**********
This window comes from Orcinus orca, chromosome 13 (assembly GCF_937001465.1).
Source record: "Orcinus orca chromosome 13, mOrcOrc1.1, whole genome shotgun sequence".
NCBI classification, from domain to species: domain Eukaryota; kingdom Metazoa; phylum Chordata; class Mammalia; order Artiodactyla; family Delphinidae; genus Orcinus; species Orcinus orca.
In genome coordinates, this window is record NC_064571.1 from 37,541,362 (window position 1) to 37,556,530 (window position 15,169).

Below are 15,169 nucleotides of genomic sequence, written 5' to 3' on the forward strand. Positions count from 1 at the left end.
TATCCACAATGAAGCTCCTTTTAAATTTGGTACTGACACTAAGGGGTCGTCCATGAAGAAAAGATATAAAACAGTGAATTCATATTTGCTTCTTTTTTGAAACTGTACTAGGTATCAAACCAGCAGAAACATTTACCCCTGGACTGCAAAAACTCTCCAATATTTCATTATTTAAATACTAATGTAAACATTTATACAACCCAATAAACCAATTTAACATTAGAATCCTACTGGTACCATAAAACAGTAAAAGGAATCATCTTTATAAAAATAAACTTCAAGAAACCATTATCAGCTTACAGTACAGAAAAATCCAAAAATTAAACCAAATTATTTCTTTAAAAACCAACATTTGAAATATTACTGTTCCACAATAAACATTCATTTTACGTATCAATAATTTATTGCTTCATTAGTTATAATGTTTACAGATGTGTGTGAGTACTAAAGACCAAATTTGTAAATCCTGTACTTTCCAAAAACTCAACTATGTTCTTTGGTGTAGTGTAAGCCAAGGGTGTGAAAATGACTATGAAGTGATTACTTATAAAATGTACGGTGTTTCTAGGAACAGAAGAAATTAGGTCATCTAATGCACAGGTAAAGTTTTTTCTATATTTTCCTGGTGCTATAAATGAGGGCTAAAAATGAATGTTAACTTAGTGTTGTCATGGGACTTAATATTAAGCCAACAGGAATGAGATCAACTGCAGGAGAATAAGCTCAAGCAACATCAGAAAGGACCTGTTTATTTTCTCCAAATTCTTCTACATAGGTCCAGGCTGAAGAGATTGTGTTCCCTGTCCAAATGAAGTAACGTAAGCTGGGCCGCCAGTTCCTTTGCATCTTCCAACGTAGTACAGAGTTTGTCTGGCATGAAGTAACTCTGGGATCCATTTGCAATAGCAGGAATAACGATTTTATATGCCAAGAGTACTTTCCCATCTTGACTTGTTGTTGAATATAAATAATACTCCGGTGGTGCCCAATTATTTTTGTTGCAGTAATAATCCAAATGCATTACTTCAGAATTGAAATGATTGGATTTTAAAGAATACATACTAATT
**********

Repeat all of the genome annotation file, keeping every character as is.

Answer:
This window comes from Orcinus orca, chromosome 13 (assembly GCF_937001465.1).
Source record: "Orcinus orca chromosome 13, mOrcOrc1.1, whole genome shotgun sequence".
NCBI classification, from domain to species: domain Eukaryota; kingdom Metazoa; phylum Chordata; class Mammalia; order Artiodactyla; family Delphinidae; genus Orcinus; species Orcinus orca.
In genome coordinates, this window is record NC_064571.1 from 37,541,362 (window position 1) to 37,556,530 (window position 15,169).

Below are 15,169 nucleotides of genomic sequence, written 5' to 3' on the forward strand. Positions count from 1 at the left end.
TATCCACAATGAAGCTCCTTTTAAATTTGGTACTGACACTAAGGGGTCGTCCATGAAGAAAAGATATAAAACAGTGAATTCATATTTGCTTCTTTTTTGAAACTGTACTAGGTATCAAACCAGCAGAAACATTTACCCCTGGACTGCAAAAACTCTCCAATATTTCATTATTTAAATACTAATGTAAACATTTATACAACCCAATAAACCAATTTAACATTAGAATCCTACTGGTACCATAAAACAGTAAAAGGAATCATCTTTATAAAAATAAACTTCAAGAAACCATTATCAGCTTACAGTACAGAAAAATCCAAAAATTAAACCAAATTATTTCTTTAAAAACCAACATTTGAAATATTACTGTTCCACAATAAACATTCATTTTACGTATCAATAATTTATTGCTTCATTAGTTATAATGTTTACAGATGTGTGTGAGTACTAAAGACCAAATTTGTAAATCCTGTACTTTCCAAAAACTCAACTATGTTCTTTGGTGTAGTGTAAGCCAAGGGTGTGAAAATGACTATGAAGTGATTACTTATAAAATGTACGGTGTTTCTAGGAACAGAAGAAATTAGGTCATCTAATGCACAGGTAAAGTTTTTTCTATATTTTCCTGGTGCTATAAATGAGGGCTAAAAATGAATGTTAACTTAGTGTTGTCATGGGACTTAATATTAAGCCAACAGGAATGAGATCAACTGCAGGAGAATAAGCTCAAGCAACATCAGAAAGGACCTGTTTATTTTCTCCAAATTCTTCTACATAGGTCCAGGCTGAAGAGATTGTGTTCCCTGTCCAAATGAAGTAACGTAAGCTGGGCCGCCAGTTCCTTTGCATCTTCCAACGTAGTACAGAGTTTGTCTGGCATGAAGTAACTCTGGGATCCATTTGCAATAGCAGGAATAACGATTTTATATGCCAAGAGTACTTTCCCATCTTGACTTGTTGTTGAATATAAATAATACTCCGGTGGTGCCCAATTATTTTTGTTGCAGTAATAATCCAAATGCATTACTTCAGAATTGAAATGATTGGATTTTAAAGAATACATACTAATT